For a nation so small in population terms we perform remarkably well on all other international stages. We are consistently in the top ten for medals won in the Olympics, our actors win Oscars, or are in critically successful (or popular) movies and TV shows. We are respected in all other forms of the world’s cultural pursuits, so why haven’t we achieved the same success in music?

Part of the reason is the Australian industry’s utter banality. The most popular album by an Australian artist last year was David Campbell doing a bunch of swing standards. In the two years previous, it was Human Nature doing a bunch of Motown covers. No originality there whatsoever. However, the problem is not just commercial, the Living End recently won the country’s top songwriting prize for White Noise. The problem with that is the song sounds like every other song they’ve recorded in the past decade, even though they all sound like crap. Matters are not helped when thoroughly ubiquitous, ordinary, and derivative bands such as Silverchair and Powderfinger continue to snare the industry awarded ARIAS and get treated by the music press as darlings.

UK music critic Everett True moved to Australia last year and captures the gist of the problem rather nicely.

Australians don't have much respect for the music press - it runs counter to their culture. Australian rock is all about "Good on ya, mate - well done for getting up on stage and switching that amplifier on". The idea of anyone actually daring to criticise musicians for the sound they make is almost heresy. Everyone is treated equally, which means no knocking anyone back, however great the temptation. (That'll be why Australian rock is best known to the outside world for such musical abominations as Silverchair, the Vines and Savage Garden… Unsurprisingly, Australians get the music press they deserve.

Naturally True was howled down and his comments were treated with utter contempt. But he continues to be right on the money. The recent poll conducted by Triple J on the 100 Greatest Songs of All Time is further evidence of this. Listeners of the so called ‘alternative’ radio station only chose two songs featuring female vocalists, both performed by Massive Attack. Predictability, the cultural monolith of Nirvana’s Smells Like Teen Spirit garnered top spot in all of its vastly overrated glory. It reflects the vomit inducing tendency of both the Australian public and its media to favour not only male artists, but towards unimaginative rock standards, which make up just over half (51) of the list.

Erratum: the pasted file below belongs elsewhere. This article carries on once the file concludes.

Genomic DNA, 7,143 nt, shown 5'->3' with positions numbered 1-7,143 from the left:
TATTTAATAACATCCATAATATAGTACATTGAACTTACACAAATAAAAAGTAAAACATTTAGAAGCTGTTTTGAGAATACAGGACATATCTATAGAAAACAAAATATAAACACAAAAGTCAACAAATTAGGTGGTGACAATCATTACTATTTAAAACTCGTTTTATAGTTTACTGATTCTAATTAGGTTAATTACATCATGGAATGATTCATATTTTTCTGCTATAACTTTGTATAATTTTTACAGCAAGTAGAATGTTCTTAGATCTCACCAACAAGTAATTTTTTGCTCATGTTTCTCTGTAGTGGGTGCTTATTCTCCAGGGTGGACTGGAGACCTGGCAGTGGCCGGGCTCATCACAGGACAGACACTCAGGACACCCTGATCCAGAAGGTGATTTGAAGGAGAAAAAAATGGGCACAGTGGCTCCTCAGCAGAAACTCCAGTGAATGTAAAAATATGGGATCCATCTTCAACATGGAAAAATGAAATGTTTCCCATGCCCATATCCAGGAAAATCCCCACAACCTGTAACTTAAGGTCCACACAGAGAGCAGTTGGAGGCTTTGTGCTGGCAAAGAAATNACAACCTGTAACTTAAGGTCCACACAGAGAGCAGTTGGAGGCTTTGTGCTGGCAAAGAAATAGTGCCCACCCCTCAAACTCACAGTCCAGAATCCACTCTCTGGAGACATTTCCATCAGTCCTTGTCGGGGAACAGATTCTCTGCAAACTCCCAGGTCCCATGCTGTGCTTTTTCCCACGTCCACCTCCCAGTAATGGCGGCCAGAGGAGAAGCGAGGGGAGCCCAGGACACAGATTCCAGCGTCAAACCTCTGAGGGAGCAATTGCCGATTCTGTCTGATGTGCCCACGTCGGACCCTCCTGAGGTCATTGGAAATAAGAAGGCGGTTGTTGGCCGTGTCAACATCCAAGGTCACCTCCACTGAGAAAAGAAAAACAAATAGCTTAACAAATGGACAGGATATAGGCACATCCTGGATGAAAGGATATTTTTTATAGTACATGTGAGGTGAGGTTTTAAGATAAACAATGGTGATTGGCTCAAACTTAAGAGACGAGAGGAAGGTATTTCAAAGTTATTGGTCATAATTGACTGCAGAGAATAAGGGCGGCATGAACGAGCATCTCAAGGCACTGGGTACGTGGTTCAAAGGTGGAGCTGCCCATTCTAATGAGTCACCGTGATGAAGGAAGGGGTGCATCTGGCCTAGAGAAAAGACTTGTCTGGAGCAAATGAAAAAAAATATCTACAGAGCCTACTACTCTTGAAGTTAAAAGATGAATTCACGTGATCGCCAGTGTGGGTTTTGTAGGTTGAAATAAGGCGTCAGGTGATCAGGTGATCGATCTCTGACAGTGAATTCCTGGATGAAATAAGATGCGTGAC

However, there is hope. Over the past month I have listened to five fantastic Australian albums that might well buck these existing trends. Three have been released in the past month. Post Rock band Decoder Ring return with their fifth album They Blind The Stars and the Wild Team, with their sonically charged dreamscapes including the majestic song Charlotte Rampling. Sarah Blasko's third album As Day Follows Night continues to impress me after several listens. Lisa Mitchell’s debut album Wonder, released yesterday proves that genuinely original talent can emerge from the Idol juggernaut, which usually settles for commercial mediocrity.


The other two albums were released last year and have emerged to me as late discoveries. Lior’s sophomore album Corner of an Endless Road, is an example of both fine folk music and superb songwriting talent. Sia’s latest album Some People Have Real Problems also displays these same characteristics and brings her blues infused jazz vocals to the forefront.

While each may get occasional play through Triple J, they will once again revert to their tried and true traditional radio station format, albeit with an Australian focus. Think of it as Triple M for the hipster wanker. Kings of Leon, the White Stripes and Powderfinger will still dominate those airwaves no matter how hard Triple J listeners pretend otherwise, just like its cousin a few letters down the alphabet.

It is why I will never be patriotic about the Australian music industry, despite a few diamonds emerging from the rough. May FM radio and industry awards die a gruesome and bloody death while I discover these buried treasures.